In this June 23, 2016, file photo, Sen. Jeff Sessions, R-Ala. speaks during a news conference on Capitol Hill in Washington, to discuss the Supreme Court's immigration ruling. Republican Donald Trump has narrowed down his vice presidential shortlist to a handful of contenders that he's met with including Sessions. (AP Photo/Alex Brandon, File) (Jeff Sessions)

By Howard Koplowitz
on September 12, 2016 at 5:19 PM, updated September 12, 2016 at 5:39 PM

Although he's not a candidate, Sen. Jeff Sessions, R-Ala., has heavily influenced the 2016 presidential race, with Republican presidential candidate Donald Trump adopting many of Sessions's policy positions on immigration and trade.

Alabama's junior senator and former Sessions communications director-turned-senior Trump policy adviser Stephen Miller shared the No. 2 spot on The Politico 50 – a list of the "top thinkers, doers and visionaries transforming American politics," according to the website.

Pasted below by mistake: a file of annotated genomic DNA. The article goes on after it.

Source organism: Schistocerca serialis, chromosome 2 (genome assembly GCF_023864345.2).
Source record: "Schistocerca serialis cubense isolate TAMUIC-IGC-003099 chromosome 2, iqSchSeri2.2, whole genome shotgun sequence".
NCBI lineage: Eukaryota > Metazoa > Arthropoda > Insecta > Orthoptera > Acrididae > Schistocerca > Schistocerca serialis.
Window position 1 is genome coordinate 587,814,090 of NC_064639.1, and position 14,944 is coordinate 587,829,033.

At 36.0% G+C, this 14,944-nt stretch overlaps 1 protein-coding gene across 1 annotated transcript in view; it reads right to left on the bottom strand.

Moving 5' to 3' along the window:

"[I]f you're looking to understand where Trump's particular combination of fiery nativism, anti-immigrant fervor and 'America First' foreign policy connects to modern politics, there's a strong case to be made that this unlikely team from Capitol Hill has a lot to do with it: Trump is running on ideas that Sessions has been pushing for years—now crafted by Miller into a message for the candidate," reads a blurb on the duo.

Sessions was the first senator to endorse Trump, doing so at a Madison rally last year – about six months before the first primary. The Alabama senator's backing helped lend credibility to Trump's campaign before elected officials started to jump on the Trump Train.

While Sessions played a leading role in killing the Senate immigration reform bill in 2003, Miller wrote a handbook for House members on how to defeat the legislation, Politico noted.

Sessions and Miller were only behind Sens. Bernie Sanders, I-Vermont and Ted Cruz, R-Texas, on the Politico 50 list. The senators and presidential candidates were singled out because they were 2016's "most striking examples of how actual ideas can move the political realm," according to Politico.